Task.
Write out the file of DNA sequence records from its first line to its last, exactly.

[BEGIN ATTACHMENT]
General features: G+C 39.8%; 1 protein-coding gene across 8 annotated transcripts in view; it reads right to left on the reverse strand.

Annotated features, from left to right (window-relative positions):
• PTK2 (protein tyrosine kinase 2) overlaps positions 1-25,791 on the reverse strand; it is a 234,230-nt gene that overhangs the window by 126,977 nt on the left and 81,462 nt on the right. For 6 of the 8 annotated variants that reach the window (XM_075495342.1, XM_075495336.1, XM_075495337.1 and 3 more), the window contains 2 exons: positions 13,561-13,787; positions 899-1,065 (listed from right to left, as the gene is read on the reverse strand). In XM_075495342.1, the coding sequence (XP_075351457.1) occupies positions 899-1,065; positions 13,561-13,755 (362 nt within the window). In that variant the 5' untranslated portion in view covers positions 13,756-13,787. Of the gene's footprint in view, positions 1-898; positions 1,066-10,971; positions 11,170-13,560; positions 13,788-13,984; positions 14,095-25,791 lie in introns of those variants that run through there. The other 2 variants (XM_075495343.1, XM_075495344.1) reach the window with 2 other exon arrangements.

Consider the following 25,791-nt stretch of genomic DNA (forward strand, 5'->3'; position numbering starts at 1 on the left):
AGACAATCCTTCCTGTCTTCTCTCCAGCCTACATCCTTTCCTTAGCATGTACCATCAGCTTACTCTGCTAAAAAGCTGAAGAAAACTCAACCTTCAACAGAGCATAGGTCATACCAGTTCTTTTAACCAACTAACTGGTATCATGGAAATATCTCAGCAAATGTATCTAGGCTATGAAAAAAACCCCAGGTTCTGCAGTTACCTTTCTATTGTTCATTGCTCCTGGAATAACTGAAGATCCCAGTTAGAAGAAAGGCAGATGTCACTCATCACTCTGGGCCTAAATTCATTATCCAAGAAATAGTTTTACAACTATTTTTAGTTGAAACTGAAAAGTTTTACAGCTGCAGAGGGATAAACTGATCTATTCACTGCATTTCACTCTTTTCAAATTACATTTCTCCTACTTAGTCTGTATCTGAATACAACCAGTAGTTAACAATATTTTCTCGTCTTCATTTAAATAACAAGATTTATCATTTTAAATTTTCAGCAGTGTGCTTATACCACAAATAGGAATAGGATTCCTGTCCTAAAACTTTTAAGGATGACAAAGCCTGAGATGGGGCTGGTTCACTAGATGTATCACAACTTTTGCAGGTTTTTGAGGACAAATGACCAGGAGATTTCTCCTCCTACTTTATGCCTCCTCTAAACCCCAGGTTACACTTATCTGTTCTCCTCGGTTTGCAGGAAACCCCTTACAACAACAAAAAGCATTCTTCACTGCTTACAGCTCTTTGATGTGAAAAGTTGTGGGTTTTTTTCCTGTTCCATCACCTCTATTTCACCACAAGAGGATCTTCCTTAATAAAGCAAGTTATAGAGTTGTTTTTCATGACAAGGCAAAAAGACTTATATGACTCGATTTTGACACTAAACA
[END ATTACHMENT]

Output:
General features: G+C 39.8%; 1 protein-coding gene across 8 annotated transcripts in view; it reads right to left on the reverse strand.

Annotated features, from left to right (window-relative positions):
• PTK2 (protein tyrosine kinase 2) overlaps positions 1-25,791 on the reverse strand; it is a 234,230-nt gene that overhangs the window by 126,977 nt on the left and 81,462 nt on the right. For 6 of the 8 annotated variants that reach the window (XM_075495342.1, XM_075495336.1, XM_075495337.1 and 3 more), the window contains 2 exons: positions 13,561-13,787; positions 899-1,065 (listed from right to left, as the gene is read on the reverse strand). In XM_075495342.1, the coding sequence (XP_075351457.1) occupies positions 899-1,065; positions 13,561-13,755 (362 nt within the window). In that variant the 5' untranslated portion in view covers positions 13,756-13,787. Of the gene's footprint in view, positions 1-898; positions 1,066-10,971; positions 11,170-13,560; positions 13,788-13,984; positions 14,095-25,791 lie in introns of those variants that run through there. The other 2 variants (XM_075495343.1, XM_075495344.1) reach the window with 2 other exon arrangements.

Consider the following 25,791-nt stretch of genomic DNA (forward strand, 5'->3'; position numbering starts at 1 on the left):
AGACAATCCTTCCTGTCTTCTCTCCAGCCTACATCCTTTCCTTAGCATGTACCATCAGCTTACTCTGCTAAAAAGCTGAAGAAAACTCAACCTTCAACAGAGCATAGGTCATACCAGTTCTTTTAACCAACTAACTGGTATCATGGAAATATCTCAGCAAATGTATCTAGGCTATGAAAAAAACCCCAGGTTCTGCAGTTACCTTTCTATTGTTCATTGCTCCTGGAATAACTGAAGATCCCAGTTAGAAGAAAGGCAGATGTCACTCATCACTCTGGGCCTAAATTCATTATCCAAGAAATAGTTTTACAACTATTTTTAGTTGAAACTGAAAAGTTTTACAGCTGCAGAGGGATAAACTGATCTATTCACTGCATTTCACTCTTTTCAAATTACATTTCTCCTACTTAGTCTGTATCTGAATACAACCAGTAGTTAACAATATTTTCTCGTCTTCATTTAAATAACAAGATTTATCATTTTAAATTTTCAGCAGTGTGCTTATACCACAAATAGGAATAGGATTCCTGTCCTAAAACTTTTAAGGATGACAAAGCCTGAGATGGGGCTGGTTCACTAGATGTATCACAACTTTTGCAGGTTTTTGAGGACAAATGACCAGGAGATTTCTCCTCCTACTTTATGCCTCCTCTAAACCCCAGGTTACACTTATCTGTTCTCCTCGGTTTGCAGGAAACCCCTTACAACAACAAAAAGCATTCTTCACTGCTTACAGCTCTTTGATGTGAAAAGTTGTGGGTTTTTTTCCTGTTCCATCACCTCTATTTCACCACAAGAGGATCTTCCTTAATAAAGCAAGTTATAGAGTTGTTTTTCATGACAAGGCAAAAAGACTTATATGACTCGATTTTGACACTAAACA